Once a group settled down, it was easy to accumulate possessions.  The number of possessions increased when craft specialties developed.  Each family no longer had to make everything it needed.  Families could trade what they made for something different someone else made.  Increasing population size and craft specialization led to the development of class structure and governing hierarchies.  Those at the top now had the resources to obtain even more possessions that became status symbols.  The ancient “1%” not only had the highest status and the most possessions, they had all the power. We can modify the relationship to read >power = >possessions = >intelligence.  The belief in this relationship still holds sway many millenia later.

The result is that those in power, those having the most complex material culture (i.e. possessions) believe that this relationship is evidence that they are more intelligent than those lacking in possessions and power.  Those at the bottom of the social hierarchy in agricultural or pastoral societies who possessed the least knew they were considered inferior in all ways to those at the top of the hierarchy.  Enculturation in this society probably led them to believe this relationship of possessions and power to intelligence was true.  However, there were others who possessed even less than they did: the foragers.  The result was a disdain for the foraging lifestyle and a belief that foragers were inferior in intelligence to those who were not foragers.  Foraging was deemed to be too similar to how animals lived.  Foragers began to be seen by non-foragers as subhuman.  Therefore, as with other animals, foragers could be killed with impunity and their territories taken by the ‘real’ humans to use more ‘productively’.  This continues to happen in the Amazon, the forests of Southeast Asia, and anywhere else foraging populations struggle to survive.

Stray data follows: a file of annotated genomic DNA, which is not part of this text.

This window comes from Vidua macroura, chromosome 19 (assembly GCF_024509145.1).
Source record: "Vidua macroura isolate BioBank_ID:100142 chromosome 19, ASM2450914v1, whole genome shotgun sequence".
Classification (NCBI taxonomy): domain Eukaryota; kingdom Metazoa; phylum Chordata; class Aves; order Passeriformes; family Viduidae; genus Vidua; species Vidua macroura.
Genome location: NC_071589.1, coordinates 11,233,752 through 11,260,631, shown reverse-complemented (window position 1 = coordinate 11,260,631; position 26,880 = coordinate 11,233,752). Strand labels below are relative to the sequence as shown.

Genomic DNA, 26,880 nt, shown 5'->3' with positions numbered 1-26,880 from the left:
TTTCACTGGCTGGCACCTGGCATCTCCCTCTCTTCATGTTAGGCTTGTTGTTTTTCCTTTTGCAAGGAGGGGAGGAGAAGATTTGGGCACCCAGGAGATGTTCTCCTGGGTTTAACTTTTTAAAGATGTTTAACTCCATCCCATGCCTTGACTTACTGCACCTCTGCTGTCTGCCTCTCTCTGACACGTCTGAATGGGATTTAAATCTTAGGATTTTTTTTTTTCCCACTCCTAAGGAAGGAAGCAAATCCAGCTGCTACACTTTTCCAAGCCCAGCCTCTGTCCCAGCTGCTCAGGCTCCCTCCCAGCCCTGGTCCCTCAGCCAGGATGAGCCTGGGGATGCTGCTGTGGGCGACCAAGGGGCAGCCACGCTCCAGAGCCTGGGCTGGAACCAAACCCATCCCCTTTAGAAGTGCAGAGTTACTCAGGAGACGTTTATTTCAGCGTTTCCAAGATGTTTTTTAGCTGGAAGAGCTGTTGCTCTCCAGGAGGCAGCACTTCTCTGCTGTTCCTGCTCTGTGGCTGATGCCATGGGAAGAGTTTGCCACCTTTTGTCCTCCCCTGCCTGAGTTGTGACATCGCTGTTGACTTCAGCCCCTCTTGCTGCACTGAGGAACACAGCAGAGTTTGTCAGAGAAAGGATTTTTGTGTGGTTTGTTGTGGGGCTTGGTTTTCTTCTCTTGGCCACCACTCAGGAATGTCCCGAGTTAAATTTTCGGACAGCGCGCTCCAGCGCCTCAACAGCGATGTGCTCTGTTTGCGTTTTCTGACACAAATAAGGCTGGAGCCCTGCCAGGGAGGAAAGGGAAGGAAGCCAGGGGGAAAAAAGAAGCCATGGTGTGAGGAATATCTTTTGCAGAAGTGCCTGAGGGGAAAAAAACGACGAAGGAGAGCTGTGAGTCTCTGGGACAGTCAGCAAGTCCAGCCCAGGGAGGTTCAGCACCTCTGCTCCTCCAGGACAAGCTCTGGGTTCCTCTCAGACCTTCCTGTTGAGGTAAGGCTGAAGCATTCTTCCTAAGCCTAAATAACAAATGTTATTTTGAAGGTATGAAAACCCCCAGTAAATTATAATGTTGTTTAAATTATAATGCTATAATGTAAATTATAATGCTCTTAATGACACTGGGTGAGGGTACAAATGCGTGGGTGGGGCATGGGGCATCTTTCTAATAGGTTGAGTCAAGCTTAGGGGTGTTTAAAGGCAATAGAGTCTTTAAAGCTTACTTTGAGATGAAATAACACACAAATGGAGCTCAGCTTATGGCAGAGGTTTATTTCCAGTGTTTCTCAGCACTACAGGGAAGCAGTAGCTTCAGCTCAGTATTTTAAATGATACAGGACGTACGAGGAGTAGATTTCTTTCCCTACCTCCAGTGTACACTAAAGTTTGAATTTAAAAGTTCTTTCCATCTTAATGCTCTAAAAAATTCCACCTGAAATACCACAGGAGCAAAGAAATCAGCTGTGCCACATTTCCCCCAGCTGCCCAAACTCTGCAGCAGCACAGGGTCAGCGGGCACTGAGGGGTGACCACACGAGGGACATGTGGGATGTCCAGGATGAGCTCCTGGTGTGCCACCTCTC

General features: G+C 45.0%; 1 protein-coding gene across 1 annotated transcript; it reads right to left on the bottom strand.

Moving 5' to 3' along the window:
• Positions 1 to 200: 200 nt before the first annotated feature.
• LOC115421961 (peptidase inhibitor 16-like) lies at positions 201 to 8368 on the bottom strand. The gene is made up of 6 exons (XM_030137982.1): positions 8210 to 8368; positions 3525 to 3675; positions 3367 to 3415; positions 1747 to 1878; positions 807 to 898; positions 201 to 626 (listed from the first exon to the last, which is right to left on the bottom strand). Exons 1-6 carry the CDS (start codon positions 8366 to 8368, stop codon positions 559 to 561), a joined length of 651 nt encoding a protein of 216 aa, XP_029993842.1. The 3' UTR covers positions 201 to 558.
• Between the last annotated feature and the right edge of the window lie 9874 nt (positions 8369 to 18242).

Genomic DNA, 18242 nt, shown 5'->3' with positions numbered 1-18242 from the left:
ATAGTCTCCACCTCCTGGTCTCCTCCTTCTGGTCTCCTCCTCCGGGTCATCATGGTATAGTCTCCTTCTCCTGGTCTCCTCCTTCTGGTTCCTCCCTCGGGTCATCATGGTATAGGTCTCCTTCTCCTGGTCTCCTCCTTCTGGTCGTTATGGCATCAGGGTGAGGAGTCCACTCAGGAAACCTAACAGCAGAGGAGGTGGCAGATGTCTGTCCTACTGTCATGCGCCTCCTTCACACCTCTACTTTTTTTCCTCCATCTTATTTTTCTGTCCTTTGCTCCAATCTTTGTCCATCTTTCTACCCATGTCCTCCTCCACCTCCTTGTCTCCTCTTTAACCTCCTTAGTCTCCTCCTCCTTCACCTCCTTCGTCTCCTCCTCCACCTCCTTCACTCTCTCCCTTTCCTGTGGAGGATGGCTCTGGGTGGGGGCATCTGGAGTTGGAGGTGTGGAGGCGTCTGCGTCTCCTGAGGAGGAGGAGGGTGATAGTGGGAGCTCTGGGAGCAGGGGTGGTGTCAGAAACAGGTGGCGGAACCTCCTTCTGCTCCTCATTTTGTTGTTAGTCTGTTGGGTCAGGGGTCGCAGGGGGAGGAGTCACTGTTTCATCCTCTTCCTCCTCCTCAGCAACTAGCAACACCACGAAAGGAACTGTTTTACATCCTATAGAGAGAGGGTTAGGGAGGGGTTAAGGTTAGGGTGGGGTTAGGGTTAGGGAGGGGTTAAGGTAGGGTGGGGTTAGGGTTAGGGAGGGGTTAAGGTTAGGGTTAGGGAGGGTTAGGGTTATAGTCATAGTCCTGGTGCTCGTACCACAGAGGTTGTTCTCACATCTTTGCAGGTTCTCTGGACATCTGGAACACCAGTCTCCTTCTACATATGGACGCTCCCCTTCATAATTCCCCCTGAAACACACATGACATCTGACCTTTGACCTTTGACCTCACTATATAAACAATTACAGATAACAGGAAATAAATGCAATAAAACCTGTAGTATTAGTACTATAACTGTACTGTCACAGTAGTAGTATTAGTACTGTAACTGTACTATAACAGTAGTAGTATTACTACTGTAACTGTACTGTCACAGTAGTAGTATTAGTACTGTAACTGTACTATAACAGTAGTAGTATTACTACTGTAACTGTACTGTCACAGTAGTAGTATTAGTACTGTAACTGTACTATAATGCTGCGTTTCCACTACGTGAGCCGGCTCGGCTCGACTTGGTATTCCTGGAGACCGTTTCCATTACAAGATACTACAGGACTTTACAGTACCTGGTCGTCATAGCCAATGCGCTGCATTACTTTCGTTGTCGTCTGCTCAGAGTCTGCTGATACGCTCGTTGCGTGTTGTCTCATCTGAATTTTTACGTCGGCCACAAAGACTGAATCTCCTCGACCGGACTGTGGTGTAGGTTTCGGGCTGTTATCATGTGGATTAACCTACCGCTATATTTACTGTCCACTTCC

If foragers, who have almost no possessions, are considered subhuman, then the poor, who have hardly more possessions, are themselves considered barely human.  Only true humans can be considered intelligent, so foragers are unintelligent and the poor are at the lowest levels of human intelligence; if they were truly intelligent, they would have many possessions.  Certainly, that is what the Romney supporter mentioned above appears to believe.  We can modify again the relationship to read >power = >possessions = >intelligence = >human.

Perhaps that particular Romney supporter does not consciously think of herself as more human than those who are poorer than she is, but her statements and behavior, and that of those like her, implies that subconsciously, she does believe that those in the lower economic echelons are less human.  Given a belief in the relationship of >power = >possessions =>intelligence = >human, it is not too surprising that those with that mindset do not want to pay more taxes that might go to government programs that would help lower-income individuals and families.  Only true humans, those like themselves, are worthy of support.

 

NOTE: Read Part 1.5 and Part 2.